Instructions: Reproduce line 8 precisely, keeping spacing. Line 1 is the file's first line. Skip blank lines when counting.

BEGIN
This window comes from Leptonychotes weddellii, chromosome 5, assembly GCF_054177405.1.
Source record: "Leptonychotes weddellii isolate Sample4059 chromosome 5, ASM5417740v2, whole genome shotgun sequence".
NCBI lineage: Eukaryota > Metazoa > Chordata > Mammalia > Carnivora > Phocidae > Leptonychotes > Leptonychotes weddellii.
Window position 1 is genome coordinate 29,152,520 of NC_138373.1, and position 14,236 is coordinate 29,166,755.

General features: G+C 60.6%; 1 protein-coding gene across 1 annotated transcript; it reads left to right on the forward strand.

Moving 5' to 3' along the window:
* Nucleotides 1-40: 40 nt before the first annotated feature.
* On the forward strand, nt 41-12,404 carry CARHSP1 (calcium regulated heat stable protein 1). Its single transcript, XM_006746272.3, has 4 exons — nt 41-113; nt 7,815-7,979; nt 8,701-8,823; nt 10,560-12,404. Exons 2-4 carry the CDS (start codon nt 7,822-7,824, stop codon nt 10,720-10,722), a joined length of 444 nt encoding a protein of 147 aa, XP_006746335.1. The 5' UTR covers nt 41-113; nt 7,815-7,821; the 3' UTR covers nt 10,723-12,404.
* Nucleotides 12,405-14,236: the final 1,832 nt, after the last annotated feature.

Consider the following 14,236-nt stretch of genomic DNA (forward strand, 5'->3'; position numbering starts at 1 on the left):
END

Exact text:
* On the forward strand, nt 41-12,404 carry CARHSP1 (calcium regulated heat stable protein 1). Its single transcript, XM_006746272.3, has 4 exons — nt 41-113; nt 7,815-7,979; nt 8,701-8,823; nt 10,560-12,404. Exons 2-4 carry the CDS (start codon nt 7,822-7,824, stop codon nt 10,720-10,722), a joined length of 444 nt encoding a protein of 147 aa, XP_006746335.1. The 5' UTR covers nt 41-113; nt 7,815-7,821; the 3' UTR covers nt 10,723-12,404.